Note: Read more on Avaaz and the power of online activism. Major lawsuits are beginning to unfold over Monsanto's lies to regulators and the public on the dangers of its products, most notably Roundup. For more along these lines, see concise summaries of deeply revealing news articles on corporate corruption and health.
More than four decades ago, a study in rats funded by the sugar industry found evidence linking the sweetener to heart disease and bladder cancer. The results of that study were never made public. Instead, the sugar industry pulled the plug on the study and buried the evidence, said senior researcher Stanton Glantz, a professor of medicine and director of the University of California, San Francisco (UCSF) Center for Tobacco Control Research and Education. Glantz likened this to suppressed Big Tobacco internal research linking smoking with heart disease and cancer. "This was an experiment that produced evidence that contradicted the scientific position of the sugar industry," Glantz said. "It certainly would have contributed to increasing our understanding of the cardiovascular risk associated with eating a lot of sugar, and they didn't want that." Researchers at the University of Birmingham in England conducted Project 259 between 1967 and 1971, comparing how lab rats fared when fed table sugar versus starch. The scientists specifically looked at how gut bacteria processed the two different forms of carbohydrate. Early results in August 1970 indicated that rats fed a high-sugar diet experienced an increase in blood levels of triglycerides, a type of fat that contributes to cholesterol. Rats fed loads of sugar also appeared to have elevated levels of beta-glucuronidase, an enzyme previously associated with bladder cancer in humans, the researchers said.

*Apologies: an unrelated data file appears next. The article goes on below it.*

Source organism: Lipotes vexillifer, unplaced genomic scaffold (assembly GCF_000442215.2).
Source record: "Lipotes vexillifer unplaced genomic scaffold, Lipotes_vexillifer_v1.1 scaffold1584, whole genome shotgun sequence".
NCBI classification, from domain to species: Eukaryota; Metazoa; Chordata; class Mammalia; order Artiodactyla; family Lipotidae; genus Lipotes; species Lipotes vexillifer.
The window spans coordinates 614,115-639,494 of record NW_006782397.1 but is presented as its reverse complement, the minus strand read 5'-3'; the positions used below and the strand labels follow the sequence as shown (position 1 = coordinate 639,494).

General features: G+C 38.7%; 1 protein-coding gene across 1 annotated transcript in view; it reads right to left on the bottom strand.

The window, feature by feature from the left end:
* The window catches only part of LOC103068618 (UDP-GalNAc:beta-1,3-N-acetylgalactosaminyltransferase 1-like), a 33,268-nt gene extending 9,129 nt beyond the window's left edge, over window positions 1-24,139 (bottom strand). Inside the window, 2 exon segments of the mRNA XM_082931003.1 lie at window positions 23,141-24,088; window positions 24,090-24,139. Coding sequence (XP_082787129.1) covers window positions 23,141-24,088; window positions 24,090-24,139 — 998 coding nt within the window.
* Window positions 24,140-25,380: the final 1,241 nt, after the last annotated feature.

Note: Read more about the sugar industry conspiracy. For more along these lines, see concise summaries of deeply revealing news articles on corruption in the food system and in the scientific community.